S.P. et al v. Scottsdale Unified School District No. 48

Filing 47

ORDER AND OPINION that the court affirms the ALJ's decision as supported by the preponderance of the evidence. Signed by Judge John W Sedwick on 10/15/13. (LSP)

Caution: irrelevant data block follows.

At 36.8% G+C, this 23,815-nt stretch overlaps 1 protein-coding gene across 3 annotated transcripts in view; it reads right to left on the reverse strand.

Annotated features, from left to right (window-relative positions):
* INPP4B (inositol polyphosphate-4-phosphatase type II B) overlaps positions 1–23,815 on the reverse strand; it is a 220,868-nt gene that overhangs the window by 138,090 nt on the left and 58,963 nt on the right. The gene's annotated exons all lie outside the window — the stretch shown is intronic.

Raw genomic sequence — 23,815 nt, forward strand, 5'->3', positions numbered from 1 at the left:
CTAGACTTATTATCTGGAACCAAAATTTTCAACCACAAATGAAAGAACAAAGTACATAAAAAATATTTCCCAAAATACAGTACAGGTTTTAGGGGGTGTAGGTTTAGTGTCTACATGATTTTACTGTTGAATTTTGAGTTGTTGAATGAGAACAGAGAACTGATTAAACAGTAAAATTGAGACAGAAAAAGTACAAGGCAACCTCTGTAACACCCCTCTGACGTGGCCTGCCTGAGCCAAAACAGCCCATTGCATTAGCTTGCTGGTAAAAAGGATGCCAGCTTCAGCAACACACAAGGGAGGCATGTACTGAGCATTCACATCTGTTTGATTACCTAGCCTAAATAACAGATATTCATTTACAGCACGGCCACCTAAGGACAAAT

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1 2 3 4 5 6 7 8 UNITED STATES DISTRICT COURT 9 DISTRICT OF ARIZONA 10 11 12 S.P., Student By and Through Jose Luis Penalosa, Jr. and Nora F. Penalosa, Parents, 13 Plaintiffs, 14 15 vs. Scottsdale Unified School District No. 48, 16 17 Defendant. ) ) ) ) ) ) ) ) ) ) ) ) ) ) 2:12-cv-01193 JWS ORDER AND OPINION ON APPEAL FROM ALJ DECISION IN AZ OFFICE OF ADMINISTRATIVE HEARING, CASE NO. 12C-DP-006-ADE 18 19 20 I. APPEAL PRESENTED Plaintiffs Jose Luis Penalosa and Nora F. Penalosa (“Plaintiffs”), as and for their 21 daughter S.P. (“Student”), filed the complaint at docket 1, pursuant to 20 U.S.C. 22 § 1415(i)(2), after an Administrative Law Judge (“the ALJ”) with the Arizona Office of 23 Administrative Hearing dismissed Plaintiffs’ complaint against defendant Scottsdale 24 Unified School District No. 48 (“the District”), which alleged that the District violated the 25 Individuals with Disabilities Education Act (“the IDEA”) by not providing Student with a 26 free and appropriate public education. This civil action followed. Plaintiffs’ opening 27 brief is at docket 38. In the brief, Plaintiffs raise two issues for the court’s consideration: 28 (1) whether the administrative law judge erred by failing to provide a ruling on the issue of whether Student was denied a free and appropriate public education while Student 1 was enrolled at Redfield Elementary School in violation of her individualized plan and 2 (2) whether the ALJ erred by concluding that the District did not predetermine Student’s 3 placement at a meeting of the District Placement Review Committee. The District’s 4 response is at docket 41. Plaintiffs’ reply is at docket 42. 5 II. IDEA 6 The purpose of the IDEA1 is “to ensure that all children with disabilities have 7 available to them a free appropriate public education that emphasizes special education 8 and related services designed to meet their unique needs . . . .”2 In order to make sure 9 all children with disabilities receive this free appropriate public education (“FAPE”), the 10 statute sets up a cooperative process between parents and schools whereby an 11 individualized educational plan (“IEP”) is developed for each student with a disability.3 12 A procedural violation by a school district that “significantly impede[s] the parents’ 13 opportunity to participate in the decisionmaking process” regarding their child’s IEP can 14 result in a denial of the right to receive a FAPE.4 If parents believe their child’s IEP is 15 inappropriate or that their child is not receiving the appropriate education, they may 16 request an “impartial due process hearing.”5 Any party “aggrieved by the findings and 17 decision” made during the administrative due process hearing can bring a civil action in 18 state or federal court.6 19 20 21 22 1 23 20 U.S.C. § 1400, et seq. 2 24 25 26 20 U.S.C. § 1400(d)(1)(A). 3 Schaffer v. Weast, 546 U.S. 49, 53 (2005). 4 20 U.S.C. § 1415(f)(3)(E)(ii). 27 5 28 6 20 U.S.C. § 1415 (f). 20 U.S.C. § 1415(i)(2). -2- 1 2 III. BACKGROUND The background to this case is set forth in detail in the ALJ’s decision at 3 docket 30. Only those facts necessary for context and relevant to the issues presented 4 in the opening brief will be discussed here. 5 At the time Plaintiffs’ notice of complaint was filed with the District, Student was 6 an eight-year-old child that the District had determined was eligible for special 7 education services based upon her learning disability and her speech and language 8 impairment. During the 2008-2009 academic year, Student was enrolled in 9 Kindergarten at Aztec Elementary School and received special education services 10 through the learning resource center at that school. Near the end of the 2008-2009 11 school year, on May 11, 2009, Student’s IEP team, which by law included Plaintiffs,7 12 met to discuss Student’s IEP for the next year. At that time, at Plaintiffs’ request, 13 Student was scheduled to obtain speech and psychoeducational evaluations from 14 independent experts, and the IEP team formulated a plan for Student to the extent that 15 they could, but agreed to meet again after the experts’ evaluations were complete and 16 their reports were received. 17 During the summer of 2009, Plaintiffs enrolled Student in a private summer 18 program at New Way Learning Academy (“the New Way School”). Plaintiffs provided 19 the District with Student’s speech and psychoeducational reports from the independent 20 experts on July 29, 2009. 21 On August 10, 2009, the first day of the 2009-2010 academic year, Student 22 enrolled at her new home school, Redfield Elementary School (“Redfield”). Her IEP 23 team met that day to discuss the experts’ reports and consider changes to Student’s 24 IEP. Plaintiffs informed the District about Student’s success at the New Way School, 25 and the IEP team discussed possible special education programs within the District that 26 would meet the experts’ recommendations for Student. Two other programs, the ABC 27 28 7 20 U.S.C. § 1414(d)(1)(B). -3- 1 program at Sequoya Elementary School and the ALC program at Laguna Elementary 2 School, were discussed. District officials made arrangements for Plaintiffs to visit these 3 two programs between August 12, 2009 and August 14, 2009. 4 At some point between the August 10, 2009, IEP team meeting and the visits, 5 the District Placement Review Committee (“DPRC”) met and discussed Student’s 6 placement options. According to the ALJ’s statement of facts, the school psychologist, 7 the lead psychologist, the special education coordinator, and the former special 8 education director met and discussed the District’s various self-contained special 9 education programs in terms of availability and to determine which of the programs 10 could be appropriate for Student. During that time frame, in correspondence dated 11 August 14, 2009, Plaintiffs indicated to the District that they were concerned that 12 Student had not been receiving the necessary speech and language therapy since 13 school started on August 10, 2009. 14 On August 20, 2009, the IEP team reconvened and met for two hours. Plaintiffs 15 requested that Student be placed at the New Way School at the District’s expense. 16 Based on the ALJ’s findings of fact, during this meeting, the IEP team discussed and 17 considered the experts’ reports, the recommendations in those reports, reading 18 programs, the various special education environments available within the District’s 19 schools, and the New Way School. At the end of the meeting, the special education 20 coordinator for the District indicated that the District’s offer of placement would be the 21 ALC program at Laguna Elementary, not the New Way School. The next day, the 22 District issued an official written notice that stated it was offering Student a placement 23 at ALC as part of her IEP and explained how placement at ALC met Student’s needs 24 based on the recommendations set forth in the experts’ reports. It also issued a written 25 notice that stated it would not place Student at the private New Way School at District 26 expense, explaining that the District’s ALC program was an appropriate program for 27 Student. That same day, Plaintiffs notified the District that they were going to withdraw 28 Student from Redfield on September 4, 2009, and enroll her at the New Way School, -4- 1 indicating their disapproval of the offered placement. On August 25, 2009, the District 2 responded to Plaintiffs, stating again that it was refusing to place Student at the New 3 Way School. Plaintiffs withdrew Student on September 4, 2009, as planned and 4 enrolled her at the New Way School. 5 On August 18, 2011, Plaintiffs filed a due process complaint with the Arizona 6 Office of Administrative Hearings. The complaint raised three counts: Count I alleged a 7 violation of state administrative law; Count II alleged that the District violated the IDEA 8 when it failed to timely complete an IEP for the 2009-2010 school year at the May 11, 9 2009 meeting; and Count III alleged that the District improperly predetermined 10 Student’s placement at ALC.8 The ALJ dismissed Count I as not being properly before 11 the tribunal and dismissed Count II, which related to the May 11, 2009 IEP meeting, as 12 time barred under the two-year statute of limitations.9 The ALJ concluded that Plaintiffs’ 13 Count III, “relating to disagreement of FAPE offered or provided through Student’s 14 August 20, 2009 IEP and the allegations of predetermination,” should proceed to a 15 hearing.10 The due process hearing took place over four days, February 22, 23, 24, and 16 28 of 2012. Plaintiffs called eleven witnesses during the hearing; the District called five 17 additional witnesses.11 Plaintiffs also presented four notebooks of exhibits.12 The ALJ 18 documented each exhibit introduced and referenced at the hearing.13 On May 1, 2011, 19 the ALJ issued her decision, denying Plaintiffs’ relief. The ALJ specifically noted that 20 21 22 8 23 Doc. 30 at p. 15. 9 24 25 Doc. 30 at pp. 17-18. 10 Doc. 30 at 19. 26 11 27 12 28 13 Doc. 30 at pp. 1-2. Doc. 26; Doc. 30 at pp. 3-4. Doc. 29. -5- 1 she considered each witness-referenced exhibit and the testimony of every witness, 2 even if such evidence had not been specifically mentioned in her written opinion.14 3 IV. STANDARD OF REVIEW 4 In any civil action brought pursuant to 20 U.S.C. § 1415(i), the district court must 5 consider the records of the administrative proceedings, hear additional evidence at the 6 request of a party, and grant the appropriate relief based on the preponderance of the 7 evidence.15 The burden of persuasion in an administrative hearing challenging an IEP 8 rests on the party seeking relief.16 9 “In IDEA cases, unlike other cases reviewing administrative action, we do not 10 employ a highly deferential standard of review. Nevertheless, complete de novo review 11 is inappropriate.”17 The court gives “due weight” to the state administrative 12 proceedings, especially when there are “thorough and careful administrative findings.”18 13 An ALJ’s findings are considered thorough and careful in situations like the one here 14 where the hearing is not rushed, the ALJ is engaged in the hearing to ensure the record 15 is complete, and the ALJ’s decision “contains a complete factual background as well as 16 a discrete analysis supporting the ultimate conclusions.”19 17 18 19 20 21 22 14 23 15 24 16 25 17 26 Doc. 30 at p. 4, n. 22. 20 U.S.C. § 1415(i)(2)(C). Schaffer, 546 U.S. at 51, 62. J.L. v. Mercer Island Sch. Dist., 592 F.3d 938, 949 (9th Cir. 2009) (quoting JG v. Douglas County Sch. Dist., 552 F.3d 786, 793 (9th Cir. 2008)) (internal quotations omitted). 27 18 28 19 Id. (internal quotation marks omitted). Park v. Anaheim Union High Sch. Dist., 464 F.3d 1025, 1031 (9th Cir. 2006). -6- 1 2 3 V. DISCUSSION A. Denial of FAPE while at Redfield The first issue Plaintiffs raise in their opening brief is whether the ALJ failed to 4 provide a ruling as to whether Student received a FAPE while she was enrolled at 5 Redfield from August 10, 2009, through September 4, 2009. Plaintiffs assert that 6 Student did not receive her required FAPE because she was not provided necessary 7 speech and language services during this time. The District argues that Plaintiffs failed 8 to raise this issue at the due process hearing and, alternatively, that there is no 9 evidence in the record to support the alleged violation. 10 A plaintiff alleging violations of the IDEA and seeking remedies pursuant to that 11 statute must exhaust administrative remedies before bringing a civil action in federal 12 court.20 Plaintiffs argue that they raised this issue at the due process hearing, citing 13 paragraph 116 of their August 18, 2011 Complaint. However, a review of that 14 paragraph does not support Plaintiffs’ argument. That paragraph provides background 15 information, where Plaintiffs mention that they voiced concerns over Student’s speech 16 and language services during the initial days of the 2009-2010 school year when 17 Student was enrolled at Redfield and when Plaintiffs and the District were considering 18 other options for Student.21 That information was provided as background and was 19 relevant to Plaintiffs’ overarching claim that the May 11, 2009 IEP was incomplete; it 20 was not framed as an independent substantive violation of the IDEA. Later in the 21 Complaint, Plaintiffs set forth their substantive claims against the District and did not 22 include any allegations with respect to the provision of speech and language services 23 while Student was enrolled at Redfield.22 Moreover, Plaintiffs failed to include any 24 allegations with respect to such a claim in their summary of issues, which was provided 25 26 20 27 21 28 22 Payne v. Peninsula Sch. Dist., 653 F.3d 863, 867 (9th Cir. 2011); 20 U.S.C. § 1415(l). Doc. 22-5 at pp. 34-35. Doc. 22-5 at pp. 47-56. -7- 1 to the ALJ before the due process hearing.23 Indeed, the ALJ noted that Plaintiffs’ 2 complaint “raised no substantive issues regarding the special education services or 3 related services either proposed or set forth in either the May 2009 or August 2009 4 IEP.”24 Plaintiffs’ failure to exhaust the issue of Student’s speech and language 5 services while enrolled at Redfield at the administrative level bars the court from 6 considering the issue. 7 B. Predetermination of Student’s placement 8 9 Plaintiffs’ primary ground for relief relates to the issue of predetermination. Plaintiffs argue that the ALJ erred by concluding that the District did not improperly 10 predetermine Student’s placement before the August 20, 2009 IEP meeting. 11 “Predetermination occurs when an educational agency has made its determination prior 12 to the IEP meeting, including when it presents one placement option at the meeting and 13 is unwilling to consider other alternatives.”25 Predetermination is a violation of the IDEA 14 because educational placement decisions must be based on the IEP, and under the 15 IDEA parents must be provided the opportunity to participate in meetings with respect 16 to developing the IEP.26 17 In H.B. v. Las Virgenes Unified School District,27 an unpublished decision, the 18 Ninth Circuit declined to decide whether it was predetermination to take an autistic child 19 from his private school and place him in a public school program for autistic children, 20 even when the evidence showed the district came to the IEP meeting with a firm 21 22 23 23 Doc. 22-13. 24 24 Doc. 30 at 2-3, n.15. 25 25 26 Z.F. v. Ripon Unified Sch. Dist., No. 2:11-CV-02741, 2013 WL 127662, at * 6 (E.D. Cal. Jan. 9, 2013) (citing Deal v. Hamilton County Bd. of Educ., 392 F.3d 840, 858 (6th Cir. 2004)). 27 26 28 27 Id. (citing applicable case law). 239 Fed.Appx. 342 (9th Cir. 2007). -8- 1 opinion about where the student should be placed and the parents did not give any 2 input.28 The court noted that while the district clearly had an opinion that the student 3 should be placed in the public school program instead of being publicly-funded at a 4 private school, that opinion did not “necessarily establish that the School District was 5 unwilling to consider other placements.”29 It remanded the case back to the district 6 court to supplement the record regarding whether the school was unwilling to consider 7 alternatives and whether the parents sought to meaningfully participate in the 8 placement decision.30 Thus, the required inquiry in a predetermination case should 9 focus on the school district’s motivation and intent. As the Ninth Circuit stated in Las 10 Virgenes, “[a]lthough an educational agency is not required to accede to parents’ 11 desired placement, it must maintain an open mind about placement decisions and be 12 willing to consider a placement proposed by the parents.”31 13 Here, the ALJ’s findings support the conclusion that Plaintiffs meaningfully 14 participated in the development of Student’s IEP, including the decision about Student’s 15 placement, and that the District was willing to consider Plaintiffs’ desired placement at 16 the private New Way school. For instance, the ALJ found that Plaintiffs, as well as their 17 educational advocate, participated in two IEP meetings in August of 2009.32 She found 18 that the District set up site visits for Plaintiffs at the various special education programs 19 available within the District.33 She found that the results of Student’s independent 20 evaluations were considered at both IEP meetings and taken into account when the 21 22 28 23 Id. 29 24 25 Id. at 345. 30 Id. 26 31 27 32 28 33 Id. Doc. 30 at pp. 12, 24 Doc. 30 at pp. 10-11. -9- 1 District formulated Student’s IEP and its placement offer.34 She found that Ms. Jan 2 Brusca, the District’s representative with authority to commit resources in the event the 3 IEP team decided a private school placement was appropriate, was present at the 4 August 20, 2013.35 She concluded that the IEP team considered the various special 5 education programs within the District and the New Way School and that the District did 6 not decide on Student’s placement at a DPRC meeting held sometime between 7 August 10, 2009 and August 20, 2009.36 8 9 Plaintiffs only challenge one of these factual findings. They argue that the ALJ incorrectly determined that the District did not decide Student’s placement at the DPRC 10 meeting when Plaintiffs were not present. The ALJ’s opinion makes clear that this 11 finding is based on the testimony of the DPRC participants, each of whom testified 12 during the hearing that these meetings are preparatory in nature and that at DPRC 13 meetings staff members discuss the various special education programs in terms of 14 availability, make-up of the students enrolled, and staffing to determine which of the 15 programs could be an appropriate placement for a student.37 Plaintiffs did not provide 16 the court with a transcript of the hearing despite being given additional time to do so, 17 and, therefore, the court cannot conclude that the ALJ was mistaken as to the 18 testimony. 19 Plaintiffs argue that there is evidence in the record that the ALJ overlooked that 20 proves the District predetermined Student’s placement at the DPRC meeting. The 21 evidence to which Plaintiffs refer is an email exchange in the record dated 22 September 26, 2009, between Jan Brusca, the District’s special education coordinator, 23 24 25 34 Doc. 30 at pp. 10, 12, 21, 24. 26 35 27 36 28 37 Doc. 30 at p. 12, n.50. Doc. 30 at pp. 10-11, 12, 21, 24-26. Doc. 30 at p. 25. -10- 1 and Phyllis Gapen, the District’s special education technician. In that email, Ms. Gapen 2 states as follows: 3 FYI- [Student] was withdrawn from Redfield on 9-4-09 by the parent. She was approved by DPRC to be placed in the ALC with Donna Schwartz.38 4 Ms. Brusca wrote back later that day, stating as follows: 5 6 No she has not. Parents enrolled her at New Way and have asked us to pay for it. We denied that request and are waiting for the due process!39 7 Plaintiffs assert that this email proves that the District made a placement decision for 8 Student—approving her for the ALC program with Donna Schwartz—at a DPRC 9 meeting without their input. Plaintiffs focus on Ms. Gapen’s use of the word “approved,” 10 arguing that this is definite proof of predetermination that the ALJ should have 11 considered. 12 Contrary to Plaintiffs’ argument, the ALJ’s decision regarding the DPRC meeting 13 was made in light of this email. As the ALJ was careful to note, she considered all of 14 the testimony and all of the witness-referenced exhibits, even if she did not specifically 15 reference them in her opinion.40 Plaintiffs included the email in their list of exhibits 16 before the hearing,41 and it is clear that the email was introduced and referenced during 17 the hearing as the ALJ included it in her exhibit log.42 Thus, the ALJ considered the 18 email and nonetheless concluded that the District did not make any final placement 19 decisions at the DPRC meeting. 20 The ALJ’s conclusion is correct. While parents must be given an opportunity to 21 participate in meetings with respect to the formulation of a student’s IEP, the regulation 22 implementing the IDEA allows school agencies to engage in preparatory activities to 23 38 24 25 Doc. 21-6. 39 Id. 26 40 27 41 28 42 Doc. 30 at p. 4, n. 22 Doc. 26 at pp. 4 (Notebook 1, Tab 19), 11 (Notebook 1, Tab 92). Doc. 29 at pp. 7-8 (referencing exhibit 1-92, which is the email in question). -11- 1 develop a proposal or a response to a parent proposal that will be discussed at a later 2 IEP team meeting.43 Indeed, the Sixth Circuit has held that a school agency can 3 prepare for an IEP meeting and develop a proposal that it believes is best for a student: 4 “Federal law prohibits a completed IEP from being presented at the IEP Team meeting 5 or being otherwise forced on the parents, but states that school evaluators may prepare 6 reports and come with pre-formed opinions regarding the best course of action for the 7 child as long as they are willing to listen to the parents and parents have the opportunity 8 to make objections and suggestions.”44 At most then, Ms. Gapen’s email suggests that 9 the DPRC met and came up with a proposed placement for Student that the District 10 planned to discuss with Plaintiffs at the full IEP meeting on August 20, 2009. Such a 11 pre-formed opinion is not necessarily predetermination; there must be more evidence 12 before the court could conclude that the District was unwilling to consider Plaintiffs’ 13 proposed placement at the New Way School. Given the other undisputed facts about 14 the August 20, 2009 meeting set forth above, it is clear that the District maintained an 15 open mind at the IEP meeting and discussed all available programs, including the New 16 Way School. 17 Pursuant to 20 U.S.C. § 1415(e)(2), which allows the court to hear additional 18 evidence not in the administrative record, Plaintiffs took the deposition of Ms. Gapen in 19 order to ask her about the email and the DPRC meeting referenced in that email. A 20 copy of that deposition is filed at docket 21. The District argues that the court should 21 not consider this additional evidence. However, the court already allowed the 22 deposition to proceed 45 and has fully reviewed and considered such evidence, but finds 23 that it does not prove predetermination or otherwise support Plaintiffs’ argument. 24 Ms. Gapen testified that she does not attend DPRC meetings and was not at the 25 26 43 27 44 28 45 34 C.F.R. § 300.501(b)(3). Nack v. Orange City Sch. Dist., 454 F.3d 604, 610 (6th Cir. 2006). Doc. 17. -12- 1 meeting in question.46 Instead, she keeps track of DPRC recommendations and final 2 IEP decisions so that she “can keep better track of the numbers for the different 3 [special education] programs.”47 She explained that there are times when the final IEP 4 placement decision is different than the proposal by the DPRC.48 She testified that the 5 DPRC does not make final placement decisions.49 Consistent with the ALJ’s findings, 6 she explained that the DPRC meetings are held to discuss availability in the special 7 education programs and placement options available to students.50 As to the 8 September 26, 2009 email exchange with Ms. Brusca, she testified that she wrote the 9 email merely to alert Ms. Brusca of available space at ALC given that Student had not 10 enrolled there.51 She explained that she used the word “approved” to mean that ALC 11 was approved as an option for the IEP team to consider.52 Despite Plaintiffs’ arguments 12 to the contrary, this is not an untenable position. The ALC program was approved as 13 the District’s proposal for Student’s placement. Ms. Gapen’s email and her testimony 14 regarding the email does not prove that the District was putting forth a “take it or leave 15 it” proposition to the parents or that it was unwilling to consider other options. Indeed, 16 as discussed above, the ALJ concluded that the IEP team spent two hours discussing 17 all the possible programs, including Plaintiffs’ preferred option, the New Way School, 18 during the August 20, 2009 meeting. 19 20 21 22 46 Doc. 21 at p. 13. 47 23 Doc. 21 at pp.62-63. 48 24 25 Doc. 21 at p. 62. 49 Doc. 21 at p. 62. 26 50 27 51 28 52 Doc. 21 at p. 65. Doc. 21 at pp. 10, 16. Doc. 21 at pp. 12, 62. -13- 1 2 3 4 VI. CONCLUSION Based on the foregoing, the court affirms the ALJ’s decision as supported by the preponderance of the evidence. DATED this 15th day of October 2013. 5 6 /s/ JOHN W. SEDWICK UNITED STATES DISTRICT JUDGE 7 8 9 10 11 12 13 14 15 16 17 18 19 20 21 22 23 24 25 26 27 28 -14-